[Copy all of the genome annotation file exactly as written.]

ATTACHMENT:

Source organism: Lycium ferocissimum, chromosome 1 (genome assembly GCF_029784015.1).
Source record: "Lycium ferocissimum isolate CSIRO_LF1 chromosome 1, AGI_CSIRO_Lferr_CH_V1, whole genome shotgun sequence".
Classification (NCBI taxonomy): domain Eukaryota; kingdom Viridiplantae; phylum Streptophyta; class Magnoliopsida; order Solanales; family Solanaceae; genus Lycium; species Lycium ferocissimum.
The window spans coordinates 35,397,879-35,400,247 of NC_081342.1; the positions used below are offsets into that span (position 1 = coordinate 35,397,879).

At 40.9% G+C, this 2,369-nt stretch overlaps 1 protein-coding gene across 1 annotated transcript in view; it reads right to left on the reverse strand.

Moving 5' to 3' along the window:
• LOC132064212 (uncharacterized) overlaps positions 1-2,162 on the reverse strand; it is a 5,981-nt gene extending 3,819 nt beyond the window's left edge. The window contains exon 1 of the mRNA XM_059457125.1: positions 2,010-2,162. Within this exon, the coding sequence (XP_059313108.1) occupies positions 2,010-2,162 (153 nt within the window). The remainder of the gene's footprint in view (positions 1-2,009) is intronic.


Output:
Source organism: Lycium ferocissimum, chromosome 1 (genome assembly GCF_029784015.1).
Source record: "Lycium ferocissimum isolate CSIRO_LF1 chromosome 1, AGI_CSIRO_Lferr_CH_V1, whole genome shotgun sequence".
Classification (NCBI taxonomy): domain Eukaryota; kingdom Viridiplantae; phylum Streptophyta; class Magnoliopsida; order Solanales; family Solanaceae; genus Lycium; species Lycium ferocissimum.
The window spans coordinates 35,397,879-35,400,247 of NC_081342.1; the positions used below are offsets into that span (position 1 = coordinate 35,397,879).

At 40.9% G+C, this 2,369-nt stretch overlaps 1 protein-coding gene across 1 annotated transcript in view; it reads right to left on the reverse strand.

Moving 5' to 3' along the window:
• LOC132064212 (uncharacterized) overlaps positions 1-2,162 on the reverse strand; it is a 5,981-nt gene extending 3,819 nt beyond the window's left edge. The window contains exon 1 of the mRNA XM_059457125.1: positions 2,010-2,162. Within this exon, the coding sequence (XP_059313108.1) occupies positions 2,010-2,162 (153 nt within the window). The remainder of the gene's footprint in view (positions 1-2,009) is intronic.